Stonewall Mayor Glenn Cook (pictured) says "until attorneys got involved" in the aftermath of the incident between Jonathan Sanders and white part-time officer Kevin Herrington, people in Stonewall were willing to patiently await the outcome of the investigation that the Mississippi Bureau of Investigation was conducting. Photo courtesy Youtube/CC Hot Topics TV Channel
There's never a slow news week in Jackson, Miss., and last week was no exception. Here are the local stories JFP reporters brought you in case you missed them:
- Allen Jones, the city's parks director, said future plans call for commercial development of Livingston Park, possibly including a restaurant and a large splash pad.
- Stonewall Mayor Glenn Cook said people have the wrong idea about his 1,100-person community, which has been in the national spotlight since the death of Jonathan Sanders on July 8.
- Vicki Slater spoke with the Jackson Free Press in early July about why she believes she would make a better governor than the incumbent Phil Bryant.
- Schools run by the government are subject to the First Amendment and the Establishment Clause above other religious freedom laws, like Mississippi's Religious Freedom Restoration Act.
- A fundamental problem with Mississippi's Education Scholarship Account program for students with special needs is that the $6,500 it provides to families is just not enough money to fund most kids who have special-education needs.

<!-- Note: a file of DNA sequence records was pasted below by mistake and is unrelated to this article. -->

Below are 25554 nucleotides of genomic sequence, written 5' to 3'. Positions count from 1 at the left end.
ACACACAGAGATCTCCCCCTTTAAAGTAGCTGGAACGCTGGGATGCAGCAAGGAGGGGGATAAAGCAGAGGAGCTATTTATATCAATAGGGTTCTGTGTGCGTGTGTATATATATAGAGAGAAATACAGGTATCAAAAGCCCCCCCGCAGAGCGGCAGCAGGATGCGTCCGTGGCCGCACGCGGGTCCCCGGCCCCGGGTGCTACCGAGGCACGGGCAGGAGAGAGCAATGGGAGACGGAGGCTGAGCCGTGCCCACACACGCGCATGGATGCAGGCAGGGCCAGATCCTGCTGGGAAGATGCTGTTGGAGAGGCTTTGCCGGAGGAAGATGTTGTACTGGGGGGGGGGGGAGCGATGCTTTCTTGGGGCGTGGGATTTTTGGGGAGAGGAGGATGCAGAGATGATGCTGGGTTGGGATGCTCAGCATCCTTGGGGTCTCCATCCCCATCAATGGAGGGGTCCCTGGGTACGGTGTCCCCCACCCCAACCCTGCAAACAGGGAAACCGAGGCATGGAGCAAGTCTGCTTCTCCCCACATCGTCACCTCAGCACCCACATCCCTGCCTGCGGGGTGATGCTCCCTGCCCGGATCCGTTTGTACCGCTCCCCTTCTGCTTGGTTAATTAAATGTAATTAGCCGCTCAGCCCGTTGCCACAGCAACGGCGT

- Mississippi ranks 50th overall in child well-being, according to the 2015 Kids Count Data Book the Annie E. Casey Foundation released Tuesday.
- Studio Chane owner Ron Chane will soon bring a new space for local creators to Jackson in the form of The Wonder Lab, located in the basement of Fondren Corner.
- About 100 supporters of "biblical marriage" gathered at the Capitol steps Monday morning for a rally and prayer vigil that the Christian Action Commission organized.
- Even though the Jonathan Sanders killing was rare, Stonewall residents say black folks have long been strangled by the kind of racial oppression that made the events of July 8 surprising to few in the town, where old divisions still run deep.
- Anthony Hervey, a black Mississippi man who often dressed in Confederate regalia to support the state flag, died in a one-car accident last Sunday.
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